current reading :
— Marcel Proust. La Prisonnière . À la recherche du temps perdu III. Bibliothèque de la Pléiade. [still climbing the mountain].
— R.B. Russell. Fifty Forgotten Books. Sheffield : And Other Stories, [forthcoming, 13 September 2022].
recent reading :
This was tough going at times, but there was always a remarkable passage or narrative surprise to quicken interest — and what a crack of the whip at end, rooted in earliest beginnings.
— Ngaio Marsh. Night at the Vulcan . Pyramid Books, [Second printing, December 1974].
— — —
— —. The Corvo Cult. The History of an Obsession. Strange Attractor Press, 2014.
Two well written, engaging, and thoroughly documented overviews of the Frederick Rolfe phenomenon: the people surrounding him and the evolution of the cult of the author.
. . . and everyone is there, in this kinetic Blakean procession, to be animated from Stanley Spencer’s giant painting .
A volume in the excellent Outspoken Authors series, with Terry Bisson’s interview of Eileen Gunn, “I Did, and I Didn’t, and I Won’t”, including this observation about an early job as a advertising copywriter :
“They taught me how to understand subjects I’d never studied and how to work with capitalists without becoming one.”
Nimble, funny, literate Oulipian explorations of food and words. [Gift of WW].
Reading this, one has the sense that somehow England will find a way through the present mess.
Rich, beautiful exploration of friendship, place, and time (the Maine setting is deeply rooted), with turns and surprises worthy of Dickens ; a notable feminist interrogation of privilege and expectations.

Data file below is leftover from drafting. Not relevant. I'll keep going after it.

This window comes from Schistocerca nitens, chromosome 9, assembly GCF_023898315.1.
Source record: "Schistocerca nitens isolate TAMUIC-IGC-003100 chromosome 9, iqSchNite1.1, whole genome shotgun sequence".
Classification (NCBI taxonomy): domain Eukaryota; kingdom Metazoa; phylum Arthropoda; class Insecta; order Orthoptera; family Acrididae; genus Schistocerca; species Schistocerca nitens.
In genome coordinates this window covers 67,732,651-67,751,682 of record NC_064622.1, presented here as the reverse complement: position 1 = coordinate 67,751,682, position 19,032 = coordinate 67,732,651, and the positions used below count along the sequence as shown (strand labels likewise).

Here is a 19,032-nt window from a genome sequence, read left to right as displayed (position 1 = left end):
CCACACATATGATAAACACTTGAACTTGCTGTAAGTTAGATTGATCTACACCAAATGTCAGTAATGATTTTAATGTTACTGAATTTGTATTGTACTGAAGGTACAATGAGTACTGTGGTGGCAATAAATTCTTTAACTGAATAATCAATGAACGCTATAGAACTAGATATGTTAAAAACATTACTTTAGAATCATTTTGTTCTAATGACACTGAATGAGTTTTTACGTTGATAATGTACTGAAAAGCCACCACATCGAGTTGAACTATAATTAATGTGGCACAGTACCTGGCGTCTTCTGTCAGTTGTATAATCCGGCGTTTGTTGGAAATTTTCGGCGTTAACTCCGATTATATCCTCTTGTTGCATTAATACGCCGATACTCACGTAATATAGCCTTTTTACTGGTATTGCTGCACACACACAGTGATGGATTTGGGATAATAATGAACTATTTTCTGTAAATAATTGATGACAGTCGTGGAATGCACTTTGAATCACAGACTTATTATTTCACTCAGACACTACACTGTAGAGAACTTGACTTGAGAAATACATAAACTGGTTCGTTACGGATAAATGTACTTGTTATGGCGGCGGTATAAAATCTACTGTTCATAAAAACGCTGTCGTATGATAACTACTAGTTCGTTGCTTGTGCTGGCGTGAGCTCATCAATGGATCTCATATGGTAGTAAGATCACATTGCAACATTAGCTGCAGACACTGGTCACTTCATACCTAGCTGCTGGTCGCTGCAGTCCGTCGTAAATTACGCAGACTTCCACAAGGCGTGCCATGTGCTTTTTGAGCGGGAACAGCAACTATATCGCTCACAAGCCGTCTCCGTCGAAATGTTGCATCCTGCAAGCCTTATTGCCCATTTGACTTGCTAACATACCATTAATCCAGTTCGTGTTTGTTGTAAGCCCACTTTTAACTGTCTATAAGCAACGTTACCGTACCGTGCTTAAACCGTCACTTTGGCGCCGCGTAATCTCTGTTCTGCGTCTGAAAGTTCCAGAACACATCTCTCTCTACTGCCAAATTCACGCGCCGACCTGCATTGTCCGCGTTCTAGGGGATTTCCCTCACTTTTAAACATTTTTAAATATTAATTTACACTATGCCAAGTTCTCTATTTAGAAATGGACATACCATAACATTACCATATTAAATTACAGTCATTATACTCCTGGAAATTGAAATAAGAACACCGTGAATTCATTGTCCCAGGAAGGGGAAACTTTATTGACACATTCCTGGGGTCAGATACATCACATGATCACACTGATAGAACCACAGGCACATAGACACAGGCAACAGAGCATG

When the Romanian singer started in on « Un dimanche après la fin du monde » I was engaged ; and then the first pages of Chapter 13, The Man Collecting Names is a remarkable sequence of reflections. [Gift of DS].
[Bought in March but misshelved and only found in early June.]
/ above : in the Bibliothèque Mazarine
Collection of nearly two dozen essays, talks, and vignettes about the uncanny, spanning almost the entire career of supernatural writer Algernon Blackwood (1869-1951). The earliest, “The Psychology of Places” (Westminster Gazette, 30 April 1910), seems almost a gloss on his story “The Willows”; the majority of the pieces are from the late 1940s and were often delivered as radio or television broadcasts. Ashley notes Blackwood’s general reticence about any of his own psychic experiences. The essays “collected here reveal his views on the world and the occult, show his diverse reading and experiences, and his appreciation of the experiences of others.”
Illustrated history of a notable twelfth-century manuscript Gospel which survives in its original binding.
The text of The Pirate King resembles a children’s bedtime tale, while the collage illustrations suggest a very different story. A remarkable tension arises between the visual and verbal references.